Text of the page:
Diabetes Conditions and Illnesses
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Diabetes is grouped into different types, based on the underlying cause. At UT Southwestern, our specialists have experience providing comprehensive care for all forms of the disease.
Types of Diabetes
There are several types of diabetes:
Type 1 Diabetes
Also known as juvenile diabetes and insulin-dependent diabetes, Type 1 diabetes is a disease with lifelong effects. This form of diabetes occurs when the pancreas cells that produce insulin are destroyed by an autoimmune process, making it difficult for the body to regulate blood sugar levels. Patients must take insulin and follow a restrictive diet. Approximately 1.25 million Americans have Type 1 diabetes.
While there is not yet a cure available for Type 1 diabetes, there are treatments that can help minimize the damage the disease does – making it important to diagnose it as soon as possible.
Type 2 Diabetes
Most Americans with diabetes have Type 2 diabetes, in which the pancreas produces insulin but the body doesn’t use it properly. Type 2 diabetes can be controlled without insulin therapy. People with Type 2 diabetes are urged to lose weight, eat a healthy diet, and exercise regularly.
Some pregnant women develop gestational diabetes, in which their body has difficulty using insulin properly, causing their blood sugar to rise. Unchecked, gestational diabetes can cause health problems for both mother and baby.
Fetuses exposed to high blood sugar are at higher risk for birth defects, premature delivery, or large size that may make delivery difficult. Expectant mothers with gestational diabetes may face the usual risks associated with diabetes, as well as higher blood pressure that could lead to seizure or stroke.
Pregnant women who have diabetes need to:
- Monitor their blood sugar levels
- Take medication as directed
- Eat a healthy diet
Cystic Fibrosis-Related Diabetes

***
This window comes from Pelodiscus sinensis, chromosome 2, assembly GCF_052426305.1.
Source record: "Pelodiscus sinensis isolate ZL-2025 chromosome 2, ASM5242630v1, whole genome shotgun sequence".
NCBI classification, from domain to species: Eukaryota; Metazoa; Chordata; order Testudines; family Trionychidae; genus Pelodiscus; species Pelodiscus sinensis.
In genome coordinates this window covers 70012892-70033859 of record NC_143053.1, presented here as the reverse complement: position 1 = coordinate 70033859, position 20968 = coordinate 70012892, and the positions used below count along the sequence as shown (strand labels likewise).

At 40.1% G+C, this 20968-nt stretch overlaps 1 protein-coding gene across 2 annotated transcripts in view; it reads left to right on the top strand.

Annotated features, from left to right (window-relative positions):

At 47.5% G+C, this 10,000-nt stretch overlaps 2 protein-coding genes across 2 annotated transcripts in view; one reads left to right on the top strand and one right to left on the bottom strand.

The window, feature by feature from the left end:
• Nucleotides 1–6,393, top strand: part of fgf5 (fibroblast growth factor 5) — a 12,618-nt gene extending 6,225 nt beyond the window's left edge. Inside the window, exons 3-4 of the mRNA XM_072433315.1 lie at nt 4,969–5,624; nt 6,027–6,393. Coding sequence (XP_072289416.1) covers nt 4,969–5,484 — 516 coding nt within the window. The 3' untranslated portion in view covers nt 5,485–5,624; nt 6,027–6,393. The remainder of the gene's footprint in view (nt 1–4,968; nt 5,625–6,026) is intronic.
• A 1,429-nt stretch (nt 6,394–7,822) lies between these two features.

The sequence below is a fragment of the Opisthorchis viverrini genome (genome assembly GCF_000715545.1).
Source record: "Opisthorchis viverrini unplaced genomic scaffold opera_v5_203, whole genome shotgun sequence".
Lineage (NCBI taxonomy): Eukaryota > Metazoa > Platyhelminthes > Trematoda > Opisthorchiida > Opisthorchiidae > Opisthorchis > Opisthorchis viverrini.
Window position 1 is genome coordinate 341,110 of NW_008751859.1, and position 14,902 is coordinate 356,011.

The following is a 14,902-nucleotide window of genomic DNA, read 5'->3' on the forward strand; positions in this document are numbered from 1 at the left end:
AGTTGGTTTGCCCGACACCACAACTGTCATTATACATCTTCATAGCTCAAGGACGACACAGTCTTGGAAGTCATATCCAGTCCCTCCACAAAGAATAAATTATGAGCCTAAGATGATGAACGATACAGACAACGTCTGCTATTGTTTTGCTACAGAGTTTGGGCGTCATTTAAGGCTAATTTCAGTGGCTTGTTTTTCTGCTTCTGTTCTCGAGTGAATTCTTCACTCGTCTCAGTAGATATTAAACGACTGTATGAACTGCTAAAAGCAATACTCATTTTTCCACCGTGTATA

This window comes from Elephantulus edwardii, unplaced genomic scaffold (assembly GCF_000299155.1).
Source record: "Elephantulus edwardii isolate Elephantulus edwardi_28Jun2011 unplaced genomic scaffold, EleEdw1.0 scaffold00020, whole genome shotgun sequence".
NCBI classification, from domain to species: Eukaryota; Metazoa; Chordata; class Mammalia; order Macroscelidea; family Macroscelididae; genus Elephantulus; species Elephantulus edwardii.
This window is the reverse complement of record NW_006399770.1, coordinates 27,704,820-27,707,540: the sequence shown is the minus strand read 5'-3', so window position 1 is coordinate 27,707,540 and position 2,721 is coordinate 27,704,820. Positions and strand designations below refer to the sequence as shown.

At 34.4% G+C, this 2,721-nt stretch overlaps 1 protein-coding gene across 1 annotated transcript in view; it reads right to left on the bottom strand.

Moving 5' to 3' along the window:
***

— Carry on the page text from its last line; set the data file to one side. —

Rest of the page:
Cystic fibrosis-related diabetes is relatively common among people with the condition, affecting 40% to 50% of cystic fibrosis patients. It has characteristics of both Type 1 and Type 2 diabetes. Because cystic fibrosis can cause scarring of the pancreas, it can impact the pancreas’ ability to produce insulin (Type 1). Cystic fibrosis can also lower the body’s ability to respond to insulin (Type 2).
Symptoms of Diabetes
The symptoms of diabetes tend to arise silently, over time. Early diagnosis and treatment can make a profound difference in preventing high blood sugar levels, reducing the risk of complications, and maintaining good health.
Common symptoms of diabetes include:
- Increased thirst and frequent urination
- Increased hunger
- Slow-healing sores or frequent infections
- Feeling unwell
- Vision changes, including blurred vision
- Weight loss
- Areas of darkened skin, usually in the armpits
- Abdominal pain
People who experience symptoms of diabetes should talk with their doctor.
Diabetes Risk Factors
The risk factors for diabetes include:
- Excess weight or obesity
- Family history of diabetes
- Sedentary lifestyle
- Latino or Hispanic, African American, Asian American, Native American, or Pacific Islander heritage
- Polycystic ovary syndrome
- Personal history of gestational diabetes
Undiagnosed, untreated, or improperly treated diabetes can lead to serious health issues that include:
- Heart and vascular disease
- Diabetic foot conditions, which can result in amputations
- Kidney damage, which can require dialysis
- Diabetic retinopathy, which can lead to blindness
UT Southwestern offers a range of educational programs for people with diabetes.